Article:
Wednesday, January 20, 2016

Book Review: "The Lost Tudor Princess: The Life of Lady Margaret Douglas" by Alison Weir

Genre: History
Source: NetGalley
Publication Date: Jan 12, 2016 by Ballantine Books

"Margaret Douglas, Countess of Lennox. Royal Tudor blood ran in her veins. Her mother was a Queen, her father an Earl, and she herself was the granddaughter, niece, cousin and grandmother of monarchs.

Beautiful and tempestuous, she created scandal not just once but twice by falling in love with unsuitable men. Fortunately the marriage arranged for her turned into a love match." - Goodreads

I don't even know where to start with my thoughts on this book. I really enjoy reading about the Tudors and the Plantagenets, but honestly this book was too much for me.

Let's start with the things I did not like.
  • Too many dates and people - I was having a really hard time following the story since there were just too many things for me to remember and new people were introduced on almost every single page of the book. I felt like drowning in all this information, which sometimes I did not feel was necessary.
  • All the presents and values - I really like reading what people used to have in the past. All these amazing gowns and jewelry and magnificent manors. What I don't like is receiving this information in the form of a list. And all of the money that were always tossed around - I did not need that information.
  • Poems - I appreciate them, because they are supposed to give some kind of an insight on Margaret's character, but I was having a really hard time understanding them. Ancient English - not my thing.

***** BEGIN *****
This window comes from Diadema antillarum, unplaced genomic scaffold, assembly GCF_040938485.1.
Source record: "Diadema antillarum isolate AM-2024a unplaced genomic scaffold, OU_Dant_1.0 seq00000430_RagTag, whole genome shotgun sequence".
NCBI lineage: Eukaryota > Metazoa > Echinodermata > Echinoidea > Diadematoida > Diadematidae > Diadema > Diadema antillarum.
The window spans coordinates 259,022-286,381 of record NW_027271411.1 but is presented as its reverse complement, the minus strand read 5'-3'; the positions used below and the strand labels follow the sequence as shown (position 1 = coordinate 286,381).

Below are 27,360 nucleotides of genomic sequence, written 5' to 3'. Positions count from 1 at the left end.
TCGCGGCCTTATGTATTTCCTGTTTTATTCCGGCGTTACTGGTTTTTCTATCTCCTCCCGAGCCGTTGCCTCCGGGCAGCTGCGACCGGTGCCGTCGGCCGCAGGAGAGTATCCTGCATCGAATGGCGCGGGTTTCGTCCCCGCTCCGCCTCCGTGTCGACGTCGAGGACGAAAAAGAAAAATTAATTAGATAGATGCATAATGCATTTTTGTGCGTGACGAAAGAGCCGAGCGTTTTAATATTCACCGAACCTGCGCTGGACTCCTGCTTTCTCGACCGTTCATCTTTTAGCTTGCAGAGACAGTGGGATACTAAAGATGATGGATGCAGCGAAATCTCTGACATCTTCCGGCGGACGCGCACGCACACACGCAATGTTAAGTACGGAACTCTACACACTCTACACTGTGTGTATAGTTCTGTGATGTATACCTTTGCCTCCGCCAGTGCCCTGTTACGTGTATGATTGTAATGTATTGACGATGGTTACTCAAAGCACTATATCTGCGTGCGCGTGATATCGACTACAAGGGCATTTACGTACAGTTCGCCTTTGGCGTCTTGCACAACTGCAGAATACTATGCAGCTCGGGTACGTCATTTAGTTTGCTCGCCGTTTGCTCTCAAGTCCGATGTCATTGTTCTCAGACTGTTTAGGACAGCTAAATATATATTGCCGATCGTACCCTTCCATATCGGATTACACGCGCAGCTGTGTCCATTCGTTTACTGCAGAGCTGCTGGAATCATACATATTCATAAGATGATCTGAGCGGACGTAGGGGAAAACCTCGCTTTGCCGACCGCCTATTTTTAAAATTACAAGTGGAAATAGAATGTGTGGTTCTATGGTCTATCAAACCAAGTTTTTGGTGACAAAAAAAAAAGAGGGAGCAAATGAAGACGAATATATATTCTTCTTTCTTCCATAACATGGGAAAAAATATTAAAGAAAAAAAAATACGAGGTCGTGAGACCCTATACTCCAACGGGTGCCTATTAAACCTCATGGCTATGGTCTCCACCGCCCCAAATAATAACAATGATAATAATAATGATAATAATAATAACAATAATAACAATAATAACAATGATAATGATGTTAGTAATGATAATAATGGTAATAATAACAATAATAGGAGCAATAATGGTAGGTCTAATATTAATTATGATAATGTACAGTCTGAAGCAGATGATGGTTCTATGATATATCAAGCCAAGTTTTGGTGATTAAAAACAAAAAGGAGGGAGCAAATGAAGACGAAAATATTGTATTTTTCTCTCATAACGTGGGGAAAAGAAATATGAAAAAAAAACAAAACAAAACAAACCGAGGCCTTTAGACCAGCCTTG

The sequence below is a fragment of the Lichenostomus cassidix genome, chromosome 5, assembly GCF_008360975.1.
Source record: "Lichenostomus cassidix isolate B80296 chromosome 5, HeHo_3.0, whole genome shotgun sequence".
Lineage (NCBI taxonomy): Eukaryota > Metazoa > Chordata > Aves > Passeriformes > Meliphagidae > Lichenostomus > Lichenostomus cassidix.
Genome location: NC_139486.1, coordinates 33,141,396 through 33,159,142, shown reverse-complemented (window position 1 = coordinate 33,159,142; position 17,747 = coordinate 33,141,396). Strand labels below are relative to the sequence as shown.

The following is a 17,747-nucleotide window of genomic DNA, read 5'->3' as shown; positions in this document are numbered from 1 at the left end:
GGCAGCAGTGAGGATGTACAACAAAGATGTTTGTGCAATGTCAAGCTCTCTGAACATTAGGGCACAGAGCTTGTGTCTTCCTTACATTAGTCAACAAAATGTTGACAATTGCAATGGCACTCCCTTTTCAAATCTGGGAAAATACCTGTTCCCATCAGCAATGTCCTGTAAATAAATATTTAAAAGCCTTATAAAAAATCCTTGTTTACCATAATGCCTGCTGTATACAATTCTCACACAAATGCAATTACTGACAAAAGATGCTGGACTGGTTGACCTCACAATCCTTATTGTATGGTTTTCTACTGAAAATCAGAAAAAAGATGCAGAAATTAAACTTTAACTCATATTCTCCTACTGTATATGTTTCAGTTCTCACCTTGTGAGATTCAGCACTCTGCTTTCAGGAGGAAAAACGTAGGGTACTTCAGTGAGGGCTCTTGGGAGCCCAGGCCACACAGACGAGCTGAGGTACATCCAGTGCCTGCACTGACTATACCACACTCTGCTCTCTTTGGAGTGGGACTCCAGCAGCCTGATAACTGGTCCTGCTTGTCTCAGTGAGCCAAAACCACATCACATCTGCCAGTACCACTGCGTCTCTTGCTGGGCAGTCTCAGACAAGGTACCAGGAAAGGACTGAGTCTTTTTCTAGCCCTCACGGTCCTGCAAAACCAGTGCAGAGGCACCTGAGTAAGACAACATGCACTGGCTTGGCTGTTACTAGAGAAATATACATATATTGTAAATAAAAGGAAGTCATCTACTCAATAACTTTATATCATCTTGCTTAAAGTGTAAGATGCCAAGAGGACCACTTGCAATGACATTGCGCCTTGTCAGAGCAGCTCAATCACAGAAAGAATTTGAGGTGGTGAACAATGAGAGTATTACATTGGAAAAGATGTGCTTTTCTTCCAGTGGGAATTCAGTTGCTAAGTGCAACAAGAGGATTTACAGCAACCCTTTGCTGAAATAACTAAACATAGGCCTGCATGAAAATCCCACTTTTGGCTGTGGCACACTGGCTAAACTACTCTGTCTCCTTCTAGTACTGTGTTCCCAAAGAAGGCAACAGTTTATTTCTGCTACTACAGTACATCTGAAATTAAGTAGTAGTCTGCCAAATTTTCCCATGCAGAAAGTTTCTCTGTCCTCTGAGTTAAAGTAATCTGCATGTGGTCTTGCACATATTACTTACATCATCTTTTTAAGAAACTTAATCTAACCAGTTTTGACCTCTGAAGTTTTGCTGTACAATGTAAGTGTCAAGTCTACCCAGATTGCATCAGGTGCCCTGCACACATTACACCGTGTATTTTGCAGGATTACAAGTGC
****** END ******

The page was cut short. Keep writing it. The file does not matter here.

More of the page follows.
Now, you may be wondering, what the hell I liked...
  • I really liked that there was a lot of information about the events and the political intrigues. Yes, they were there to compensate for a lack of detailed info about Margaret herself, but I don't really mind, because they were interesting for me.
  • I also appreciate all of the research that was done by the author for the creation of this book. Not only did she manage to portray some really interesting facts, but also came up with her own conclusions and speculations about the character of Margaret, as well as of other high-ranking figures.
Overall, I don't think this book was really for me, but I'll be sure to check out some of the author's historical fiction works. With all of the knowledge she has, I expect them to be something great.


  1. I love reading about the Tudor age, but yeah having stuff in HUGE depth can be a bit distracting at times :) Love the Taylor Swift gif!
    Geraldine @ Corralling Books